During my five years working at Mozilla, I’ve been known to ask people to file bugs when they encountered an issue. Most of the time, the answer was that they didn’t have time to do so and it was useless. I think it is actually very valuable. You get to learn from that experience: how to file actionable bugs, getting deeper knowledge into a specification, maybe a workaround for the problem.

A recent example

Three weeks ago, at work, we launched a new design for the website header. We got some reports that the logo was missing in Firefox on some pages. After investigation, we discovered that Firefox (and also Edge) had a different behaviour with SVG’s <use xlink:href> on pages with a <base> element. We fixed it right away by using an absolute URL for our logo. But we also filed bugs against Gecko and Edge. As part of filing those bugs, I found the change in the SVG specification clarifying how it should be handled. Microsoft fixed the issue in less than two weeks. Mozilla fixed it in less than three weeks.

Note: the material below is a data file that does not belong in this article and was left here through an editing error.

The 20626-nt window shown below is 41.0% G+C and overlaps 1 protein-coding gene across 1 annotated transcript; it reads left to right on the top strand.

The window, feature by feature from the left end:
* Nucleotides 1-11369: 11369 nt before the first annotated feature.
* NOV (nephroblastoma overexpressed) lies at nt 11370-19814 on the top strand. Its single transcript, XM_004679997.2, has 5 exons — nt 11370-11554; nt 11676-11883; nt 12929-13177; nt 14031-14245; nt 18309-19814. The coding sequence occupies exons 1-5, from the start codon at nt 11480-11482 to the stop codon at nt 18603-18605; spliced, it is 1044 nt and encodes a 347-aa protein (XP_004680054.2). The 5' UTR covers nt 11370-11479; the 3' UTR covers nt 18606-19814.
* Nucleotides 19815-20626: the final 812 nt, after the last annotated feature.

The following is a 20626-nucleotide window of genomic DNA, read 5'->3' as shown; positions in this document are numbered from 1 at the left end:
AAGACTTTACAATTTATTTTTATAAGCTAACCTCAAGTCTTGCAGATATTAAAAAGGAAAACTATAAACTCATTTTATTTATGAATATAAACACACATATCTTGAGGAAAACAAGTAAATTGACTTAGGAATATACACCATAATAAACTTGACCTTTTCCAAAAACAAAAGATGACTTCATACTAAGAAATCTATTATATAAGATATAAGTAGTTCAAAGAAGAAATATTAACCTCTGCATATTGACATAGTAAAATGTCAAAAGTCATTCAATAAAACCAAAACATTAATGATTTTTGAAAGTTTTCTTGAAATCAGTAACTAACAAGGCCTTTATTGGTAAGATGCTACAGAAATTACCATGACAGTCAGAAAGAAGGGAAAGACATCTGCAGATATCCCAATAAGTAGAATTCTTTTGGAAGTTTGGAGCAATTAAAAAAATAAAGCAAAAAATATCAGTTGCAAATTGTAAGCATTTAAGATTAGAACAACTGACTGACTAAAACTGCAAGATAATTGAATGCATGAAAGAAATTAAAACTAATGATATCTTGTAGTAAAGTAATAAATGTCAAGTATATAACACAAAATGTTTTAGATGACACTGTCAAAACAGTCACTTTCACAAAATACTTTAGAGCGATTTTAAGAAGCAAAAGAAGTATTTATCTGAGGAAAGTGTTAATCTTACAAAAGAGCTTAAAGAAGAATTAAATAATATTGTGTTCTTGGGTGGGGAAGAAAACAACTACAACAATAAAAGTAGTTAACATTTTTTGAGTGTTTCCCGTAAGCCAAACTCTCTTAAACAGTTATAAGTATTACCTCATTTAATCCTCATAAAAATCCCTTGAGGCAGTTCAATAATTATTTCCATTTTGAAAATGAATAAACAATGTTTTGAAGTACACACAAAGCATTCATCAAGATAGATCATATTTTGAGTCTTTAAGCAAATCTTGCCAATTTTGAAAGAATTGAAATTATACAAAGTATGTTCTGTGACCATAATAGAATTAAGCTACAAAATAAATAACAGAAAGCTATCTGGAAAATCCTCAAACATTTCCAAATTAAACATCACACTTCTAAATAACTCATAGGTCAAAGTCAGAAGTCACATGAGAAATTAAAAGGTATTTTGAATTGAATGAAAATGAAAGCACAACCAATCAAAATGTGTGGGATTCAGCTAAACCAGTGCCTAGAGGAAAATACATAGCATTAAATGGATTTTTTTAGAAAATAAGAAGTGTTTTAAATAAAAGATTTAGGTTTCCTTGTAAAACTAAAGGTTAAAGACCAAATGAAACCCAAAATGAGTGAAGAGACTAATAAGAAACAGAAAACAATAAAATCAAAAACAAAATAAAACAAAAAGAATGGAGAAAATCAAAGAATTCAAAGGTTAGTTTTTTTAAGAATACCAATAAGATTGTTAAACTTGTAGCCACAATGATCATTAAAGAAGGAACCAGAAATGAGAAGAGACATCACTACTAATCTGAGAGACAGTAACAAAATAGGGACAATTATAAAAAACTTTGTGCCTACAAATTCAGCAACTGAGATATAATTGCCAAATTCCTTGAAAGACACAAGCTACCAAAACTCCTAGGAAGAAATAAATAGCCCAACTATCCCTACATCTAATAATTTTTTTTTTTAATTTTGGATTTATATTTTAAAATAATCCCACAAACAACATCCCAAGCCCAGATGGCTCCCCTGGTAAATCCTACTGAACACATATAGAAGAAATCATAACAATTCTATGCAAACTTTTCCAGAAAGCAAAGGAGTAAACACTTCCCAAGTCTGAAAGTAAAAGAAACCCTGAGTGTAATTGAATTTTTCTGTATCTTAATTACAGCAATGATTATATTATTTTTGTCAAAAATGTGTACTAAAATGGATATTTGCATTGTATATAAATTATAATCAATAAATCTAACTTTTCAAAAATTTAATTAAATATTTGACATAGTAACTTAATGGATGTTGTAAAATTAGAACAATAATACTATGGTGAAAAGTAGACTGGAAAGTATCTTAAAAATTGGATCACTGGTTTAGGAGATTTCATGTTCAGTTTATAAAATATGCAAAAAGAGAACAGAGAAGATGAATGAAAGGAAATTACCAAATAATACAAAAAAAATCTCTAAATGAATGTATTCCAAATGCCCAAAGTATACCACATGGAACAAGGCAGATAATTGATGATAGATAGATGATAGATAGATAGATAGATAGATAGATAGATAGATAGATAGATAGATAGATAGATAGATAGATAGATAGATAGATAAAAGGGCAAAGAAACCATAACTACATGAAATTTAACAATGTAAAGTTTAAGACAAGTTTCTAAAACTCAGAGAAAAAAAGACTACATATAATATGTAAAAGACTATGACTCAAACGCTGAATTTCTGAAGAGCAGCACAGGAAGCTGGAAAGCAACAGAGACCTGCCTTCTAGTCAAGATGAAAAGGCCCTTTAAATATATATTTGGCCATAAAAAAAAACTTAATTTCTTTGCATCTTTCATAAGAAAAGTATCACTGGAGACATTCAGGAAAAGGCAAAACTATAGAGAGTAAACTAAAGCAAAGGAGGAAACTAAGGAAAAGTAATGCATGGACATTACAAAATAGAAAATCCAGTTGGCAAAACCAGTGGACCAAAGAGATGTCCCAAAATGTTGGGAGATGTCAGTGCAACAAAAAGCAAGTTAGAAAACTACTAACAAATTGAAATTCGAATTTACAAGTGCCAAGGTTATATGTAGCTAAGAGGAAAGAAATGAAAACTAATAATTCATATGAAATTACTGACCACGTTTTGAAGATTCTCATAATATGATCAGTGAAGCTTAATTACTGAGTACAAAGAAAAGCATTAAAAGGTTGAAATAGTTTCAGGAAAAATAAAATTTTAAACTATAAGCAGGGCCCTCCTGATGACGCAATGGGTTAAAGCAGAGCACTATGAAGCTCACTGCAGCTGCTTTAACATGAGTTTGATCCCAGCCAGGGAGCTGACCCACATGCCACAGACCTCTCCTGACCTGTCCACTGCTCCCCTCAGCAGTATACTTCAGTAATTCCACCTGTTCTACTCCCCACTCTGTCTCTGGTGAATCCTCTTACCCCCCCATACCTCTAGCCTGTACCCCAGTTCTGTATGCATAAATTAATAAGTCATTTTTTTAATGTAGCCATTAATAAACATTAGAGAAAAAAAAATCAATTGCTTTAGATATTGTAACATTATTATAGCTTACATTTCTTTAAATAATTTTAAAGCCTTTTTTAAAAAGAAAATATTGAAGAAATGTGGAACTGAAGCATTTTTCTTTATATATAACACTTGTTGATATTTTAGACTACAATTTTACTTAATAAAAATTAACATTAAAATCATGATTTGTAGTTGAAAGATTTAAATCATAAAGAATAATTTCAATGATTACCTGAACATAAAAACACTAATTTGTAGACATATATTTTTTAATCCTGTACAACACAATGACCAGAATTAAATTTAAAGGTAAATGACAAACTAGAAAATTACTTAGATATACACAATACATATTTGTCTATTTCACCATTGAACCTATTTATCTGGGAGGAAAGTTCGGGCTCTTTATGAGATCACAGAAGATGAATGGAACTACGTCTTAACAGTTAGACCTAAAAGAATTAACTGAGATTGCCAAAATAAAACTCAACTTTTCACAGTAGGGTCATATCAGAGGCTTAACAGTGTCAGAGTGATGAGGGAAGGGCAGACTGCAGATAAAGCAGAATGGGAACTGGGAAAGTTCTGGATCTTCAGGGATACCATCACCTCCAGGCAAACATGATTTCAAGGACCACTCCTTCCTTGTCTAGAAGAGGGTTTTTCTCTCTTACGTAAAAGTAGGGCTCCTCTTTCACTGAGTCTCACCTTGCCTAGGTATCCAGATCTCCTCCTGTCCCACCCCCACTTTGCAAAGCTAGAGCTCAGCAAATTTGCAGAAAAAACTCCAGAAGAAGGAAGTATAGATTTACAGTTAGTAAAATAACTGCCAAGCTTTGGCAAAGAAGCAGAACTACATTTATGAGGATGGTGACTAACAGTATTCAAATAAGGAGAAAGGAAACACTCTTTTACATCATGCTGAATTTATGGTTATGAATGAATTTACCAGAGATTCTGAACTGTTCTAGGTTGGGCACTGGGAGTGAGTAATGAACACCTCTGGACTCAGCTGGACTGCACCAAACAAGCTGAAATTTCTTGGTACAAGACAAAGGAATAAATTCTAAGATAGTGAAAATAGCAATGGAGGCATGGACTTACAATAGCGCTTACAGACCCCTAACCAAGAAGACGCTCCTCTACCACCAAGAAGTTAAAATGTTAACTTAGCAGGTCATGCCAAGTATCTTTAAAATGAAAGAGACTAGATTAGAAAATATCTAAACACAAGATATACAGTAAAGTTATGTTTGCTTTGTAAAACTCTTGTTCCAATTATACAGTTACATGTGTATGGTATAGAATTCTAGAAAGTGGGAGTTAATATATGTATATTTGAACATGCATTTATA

In October this year1, all browsers should behave the same way in regard to that issue. And a four year old workaround will be obsolete. We will be able to remove the code that we had to introduce. Less code, yeah!

I hope this will convince you that filing bugs has an impact. You can learn more on how to file actionable bugs. If you’d like an easier venue to file bugs when browsers are incompatible, the WebCompat project is a nice place to start.

  1. Firefox 55 should be released on August 8 and the next Edge should be released in September (maybe even earlier, I’m not clear on Edge’s release schedule)